- a two month trial/return period.
- face to face support, with as many appointments as you need in the first 12 months, without additional charge. This helps you adapt to amplification and obtain optimal benefit by carrying out expert, personalised fine-tuning of your hearing aids.
- customised ear moulds to ensure your hearing aids are secure, fit you comfortably and don’t whistle!
- ongoing, accessible hearing aid maintenance support service, with no appointment required.
+What sort of support will I need after I have been fitted with new hearing aids?
When you are first fitted with new hearing aids, it can come as a quite a surprise to hear the world again in its full glory! With regular use, your brain will learn to tune out less important sounds and feel comfortable with the amplification you need to hear effectively.
Close support from your audiologist will guide you through this period of adjustment and enable personalised and optimal fine-tuning of your hearing aids. We provide as many appointments as you need in the first 12 months after hearing aid fitting, without additional charge.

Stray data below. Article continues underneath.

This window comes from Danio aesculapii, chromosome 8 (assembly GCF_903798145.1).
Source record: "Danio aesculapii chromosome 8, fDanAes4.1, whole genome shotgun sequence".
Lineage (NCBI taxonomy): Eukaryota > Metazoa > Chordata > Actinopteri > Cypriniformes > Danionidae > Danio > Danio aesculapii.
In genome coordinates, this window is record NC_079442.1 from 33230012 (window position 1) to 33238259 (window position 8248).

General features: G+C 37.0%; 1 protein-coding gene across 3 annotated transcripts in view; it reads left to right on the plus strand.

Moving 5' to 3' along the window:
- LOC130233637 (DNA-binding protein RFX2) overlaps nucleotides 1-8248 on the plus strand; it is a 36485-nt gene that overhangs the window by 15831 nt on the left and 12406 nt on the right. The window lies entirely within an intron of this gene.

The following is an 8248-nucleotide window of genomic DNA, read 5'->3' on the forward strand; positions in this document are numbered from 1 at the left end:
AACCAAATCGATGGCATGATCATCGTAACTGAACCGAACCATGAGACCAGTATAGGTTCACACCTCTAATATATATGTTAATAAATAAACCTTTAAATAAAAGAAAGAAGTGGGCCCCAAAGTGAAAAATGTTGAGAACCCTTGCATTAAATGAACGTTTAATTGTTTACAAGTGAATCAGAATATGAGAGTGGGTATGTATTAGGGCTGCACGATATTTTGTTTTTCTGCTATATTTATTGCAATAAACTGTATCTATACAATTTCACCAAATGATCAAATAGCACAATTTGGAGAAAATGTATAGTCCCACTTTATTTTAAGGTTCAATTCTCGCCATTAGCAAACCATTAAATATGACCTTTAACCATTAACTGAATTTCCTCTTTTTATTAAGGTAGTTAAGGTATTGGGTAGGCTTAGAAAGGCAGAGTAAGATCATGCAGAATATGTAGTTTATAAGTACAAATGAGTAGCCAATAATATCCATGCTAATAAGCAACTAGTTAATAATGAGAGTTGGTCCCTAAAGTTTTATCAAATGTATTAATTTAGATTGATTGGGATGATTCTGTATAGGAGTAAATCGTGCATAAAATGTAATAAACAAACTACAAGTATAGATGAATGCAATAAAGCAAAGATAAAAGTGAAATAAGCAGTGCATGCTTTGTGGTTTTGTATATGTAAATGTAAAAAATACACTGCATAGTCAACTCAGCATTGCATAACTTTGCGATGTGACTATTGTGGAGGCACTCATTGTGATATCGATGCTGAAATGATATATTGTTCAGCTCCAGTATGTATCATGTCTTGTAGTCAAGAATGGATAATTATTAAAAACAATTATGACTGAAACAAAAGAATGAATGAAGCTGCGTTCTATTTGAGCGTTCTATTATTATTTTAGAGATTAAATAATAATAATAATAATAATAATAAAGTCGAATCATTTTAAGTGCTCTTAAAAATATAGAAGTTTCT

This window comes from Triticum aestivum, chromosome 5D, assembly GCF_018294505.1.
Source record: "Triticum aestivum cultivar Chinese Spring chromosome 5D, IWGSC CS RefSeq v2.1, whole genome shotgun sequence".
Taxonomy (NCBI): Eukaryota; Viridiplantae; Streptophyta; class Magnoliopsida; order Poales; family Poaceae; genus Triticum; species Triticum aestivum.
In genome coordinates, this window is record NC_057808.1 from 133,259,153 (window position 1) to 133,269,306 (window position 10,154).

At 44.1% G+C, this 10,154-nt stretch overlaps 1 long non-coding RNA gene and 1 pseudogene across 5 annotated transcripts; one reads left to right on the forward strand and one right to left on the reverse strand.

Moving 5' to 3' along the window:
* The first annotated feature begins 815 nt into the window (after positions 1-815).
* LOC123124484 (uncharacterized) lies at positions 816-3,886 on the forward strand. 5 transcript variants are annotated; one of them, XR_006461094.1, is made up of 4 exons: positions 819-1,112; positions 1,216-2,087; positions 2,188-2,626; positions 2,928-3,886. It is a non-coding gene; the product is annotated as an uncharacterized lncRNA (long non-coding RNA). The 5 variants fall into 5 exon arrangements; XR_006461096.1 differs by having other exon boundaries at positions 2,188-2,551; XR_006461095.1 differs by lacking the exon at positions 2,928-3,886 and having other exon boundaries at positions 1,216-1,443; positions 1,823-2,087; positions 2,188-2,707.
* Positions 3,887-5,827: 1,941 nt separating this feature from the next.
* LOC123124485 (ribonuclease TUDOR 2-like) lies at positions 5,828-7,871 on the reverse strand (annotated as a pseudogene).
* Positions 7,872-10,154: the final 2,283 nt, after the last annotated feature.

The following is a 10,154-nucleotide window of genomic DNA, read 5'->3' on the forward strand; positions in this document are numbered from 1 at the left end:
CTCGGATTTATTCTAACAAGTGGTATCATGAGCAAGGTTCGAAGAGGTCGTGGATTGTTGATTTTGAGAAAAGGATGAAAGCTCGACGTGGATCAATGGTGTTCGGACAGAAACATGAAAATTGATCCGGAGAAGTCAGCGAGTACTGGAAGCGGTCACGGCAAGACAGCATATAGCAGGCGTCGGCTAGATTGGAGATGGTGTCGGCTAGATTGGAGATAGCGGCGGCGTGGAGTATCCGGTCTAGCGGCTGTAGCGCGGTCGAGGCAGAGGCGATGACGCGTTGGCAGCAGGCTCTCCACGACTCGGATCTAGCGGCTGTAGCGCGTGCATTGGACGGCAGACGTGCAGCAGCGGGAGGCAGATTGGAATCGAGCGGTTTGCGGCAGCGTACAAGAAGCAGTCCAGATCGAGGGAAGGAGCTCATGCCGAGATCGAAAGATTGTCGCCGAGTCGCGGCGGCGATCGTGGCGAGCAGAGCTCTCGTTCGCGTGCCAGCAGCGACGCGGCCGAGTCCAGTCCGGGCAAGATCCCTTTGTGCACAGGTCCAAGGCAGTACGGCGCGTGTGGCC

We ensure that your hearing aids fit comfortably, that you can handle them with ease, help you maintain them so they’re functioning correctly and - most importantly - that you can enjoy conversations again.
+How often should a hearing aid be cleaned?
Every time you remove your hearing aid/mould/dome from your ear, you will need to wipe off any wax/debris with a tissue. For fully behind-the-ear hearing aids, you will need to clean the output hole in your ear mould/dome to keep it unblocked and clean the tubing as needed with your whisker. Remove wax or debris from the air vent (if present) in your ear mould using the tool provided.